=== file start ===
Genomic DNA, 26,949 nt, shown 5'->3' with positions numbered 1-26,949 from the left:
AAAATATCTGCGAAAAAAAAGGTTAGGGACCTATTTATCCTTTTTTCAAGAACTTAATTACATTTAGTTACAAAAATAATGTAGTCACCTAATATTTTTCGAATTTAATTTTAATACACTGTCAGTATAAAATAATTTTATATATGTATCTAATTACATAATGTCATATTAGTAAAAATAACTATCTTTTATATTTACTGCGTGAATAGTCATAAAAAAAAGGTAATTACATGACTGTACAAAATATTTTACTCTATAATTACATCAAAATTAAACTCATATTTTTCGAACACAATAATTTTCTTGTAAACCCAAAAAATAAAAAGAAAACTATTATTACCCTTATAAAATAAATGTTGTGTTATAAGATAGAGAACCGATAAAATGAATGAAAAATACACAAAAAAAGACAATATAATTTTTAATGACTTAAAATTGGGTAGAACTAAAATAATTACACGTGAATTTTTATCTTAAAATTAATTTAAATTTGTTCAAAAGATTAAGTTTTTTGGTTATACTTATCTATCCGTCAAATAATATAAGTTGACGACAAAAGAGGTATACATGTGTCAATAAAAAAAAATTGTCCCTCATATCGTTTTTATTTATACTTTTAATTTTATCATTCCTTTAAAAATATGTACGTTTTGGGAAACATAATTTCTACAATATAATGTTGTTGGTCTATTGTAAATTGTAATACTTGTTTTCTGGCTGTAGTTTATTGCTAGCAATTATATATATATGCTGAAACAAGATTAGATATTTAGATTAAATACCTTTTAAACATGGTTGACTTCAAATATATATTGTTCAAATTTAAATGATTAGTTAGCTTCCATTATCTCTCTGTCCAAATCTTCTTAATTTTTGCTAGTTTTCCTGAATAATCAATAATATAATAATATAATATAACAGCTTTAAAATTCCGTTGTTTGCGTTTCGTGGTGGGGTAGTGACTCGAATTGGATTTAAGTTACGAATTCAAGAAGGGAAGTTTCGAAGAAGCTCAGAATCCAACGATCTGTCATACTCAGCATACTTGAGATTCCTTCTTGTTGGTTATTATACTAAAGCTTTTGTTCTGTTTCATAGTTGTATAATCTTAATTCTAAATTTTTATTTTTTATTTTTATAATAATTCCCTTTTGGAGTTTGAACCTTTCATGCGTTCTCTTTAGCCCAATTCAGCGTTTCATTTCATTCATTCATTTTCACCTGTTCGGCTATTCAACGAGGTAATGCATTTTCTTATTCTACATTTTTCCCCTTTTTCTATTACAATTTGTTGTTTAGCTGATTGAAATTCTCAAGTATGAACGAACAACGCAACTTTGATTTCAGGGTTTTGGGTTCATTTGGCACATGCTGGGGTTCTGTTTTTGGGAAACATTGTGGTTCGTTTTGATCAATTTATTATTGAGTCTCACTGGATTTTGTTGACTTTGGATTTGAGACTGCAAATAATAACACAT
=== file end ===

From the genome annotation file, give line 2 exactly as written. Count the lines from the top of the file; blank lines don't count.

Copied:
AAAATATCTGCGAAAAAAAAGGTTAGGGACCTATTTATCCTTTTTTCAAGAACTTAATTACATTTAGTTACAAAAATAATGTAGTCACCTAATATTTTTCGAATTTAATTTTAATACACTGTCAGTATAAAATAATTTTATATATGTATCTAATTACATAATGTCATATTAGTAAAAATAACTATCTTTTATATTTACTGCGTGAATAGTCATAAAAAAAAGGTAATTACATGACTGTACAAAATATTTTACTCTATAATTACATCAAAATTAAACTCATATTTTTCGAACACAATAATTTTCTTGTAAACCCAAAAAATAAAAAGAAAACTATTATTACCCTTATAAAATAAATGTTGTGTTATAAGATAGAGAACCGATAAAATGAATGAAAAATACACAAAAAAAGACAATATAATTTTTAATGACTTAAAATTGGGTAGAACTAAAATAATTACACGTGAATTTTTATCTTAAAATTAATTTAAATTTGTTCAAAAGATTAAGTTTTTTGGTTATACTTATCTATCCGTCAAATAATATAAGTTGACGACAAAAGAGGTATACATGTGTCAATAAAAAAAAATTGTCCCTCATATCGTTTTTATTTATACTTTTAATTTTATCATTCCTTTAAAAATATGTACGTTTTGGGAAACATAATTTCTACAATATAATGTTGTTGGTCTATTGTAAATTGTAATACTTGTTTTCTGGCTGTAGTTTATTGCTAGCAATTATATATATATGCTGAAACAAGATTAGATATTTAGATTAAATACCTTTTAAACATGGTTGACTTCAAATATATATTGTTCAAATTTAAATGATTAGTTAGCTTCCATTATCTCTCTGTCCAAATCTTCTTAATTTTTGCTAGTTTTCCTGAATAATCAATAATATAATAATATAATATAACAGCTTTAAAATTCCGTTGTTTGCGTTTCGTGGTGGGGTAGTGACTCGAATTGGATTTAAGTTACGAATTCAAGAAGGGAAGTTTCGAAGAAGCTCAGAATCCAACGATCTGTCATACTCAGCATACTTGAGATTCCTTCTTGTTGGTTATTATACTAAAGCTTTTGTTCTGTTTCATAGTTGTATAATCTTAATTCTAAATTTTTATTTTTTATTTTTATAATAATTCCCTTTTGGAGTTTGAACCTTTCATGCGTTCTCTTTAGCCCAATTCAGCGTTTCATTTCATTCATTCATTTTCACCTGTTCGGCTATTCAACGAGGTAATGCATTTTCTTATTCTACATTTTTCCCCTTTTTCTATTACAATTTGTTGTTTAGCTGATTGAAATTCTCAAGTATGAACGAACAACGCAACTTTGATTTCAGGGTTTTGGGTTCATTTGGCACATGCTGGGGTTCTGTTTTTGGGAAACATTGTGGTTCGTTTTGATCAATTTATTATTGAGTCTCACTGGATTTTGTTGACTTTGGATTTGAGACTGCAAATAATAACACAT